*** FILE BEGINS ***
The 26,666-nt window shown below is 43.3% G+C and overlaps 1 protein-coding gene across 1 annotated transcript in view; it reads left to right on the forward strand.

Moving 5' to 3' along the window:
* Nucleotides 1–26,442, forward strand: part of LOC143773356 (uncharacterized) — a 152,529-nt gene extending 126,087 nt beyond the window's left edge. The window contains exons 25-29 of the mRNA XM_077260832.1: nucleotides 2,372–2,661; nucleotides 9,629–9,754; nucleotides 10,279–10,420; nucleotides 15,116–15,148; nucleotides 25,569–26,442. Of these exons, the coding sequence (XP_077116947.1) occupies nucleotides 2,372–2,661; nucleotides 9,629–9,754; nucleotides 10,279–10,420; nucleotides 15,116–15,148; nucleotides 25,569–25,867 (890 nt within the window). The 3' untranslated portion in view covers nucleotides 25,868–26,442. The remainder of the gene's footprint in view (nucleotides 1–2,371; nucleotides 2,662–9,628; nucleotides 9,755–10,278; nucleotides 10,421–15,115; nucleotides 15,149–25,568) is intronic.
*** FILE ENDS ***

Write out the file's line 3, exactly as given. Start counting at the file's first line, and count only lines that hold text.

* Nucleotides 1–26,442, forward strand: part of LOC143773356 (uncharacterized) — a 152,529-nt gene extending 126,087 nt beyond the window's left edge. The window contains exons 25-29 of the mRNA XM_077260832.1: nucleotides 2,372–2,661; nucleotides 9,629–9,754; nucleotides 10,279–10,420; nucleotides 15,116–15,148; nucleotides 25,569–26,442. Of these exons, the coding sequence (XP_077116947.1) occupies nucleotides 2,372–2,661; nucleotides 9,629–9,754; nucleotides 10,279–10,420; nucleotides 15,116–15,148; nucleotides 25,569–25,867 (890 nt within the window). The 3' untranslated portion in view covers nucleotides 25,868–26,442. The remainder of the gene's footprint in view (nucleotides 1–2,371; nucleotides 2,662–9,628; nucleotides 9,755–10,278; nucleotides 10,421–15,115; nucleotides 15,149–25,568) is intronic.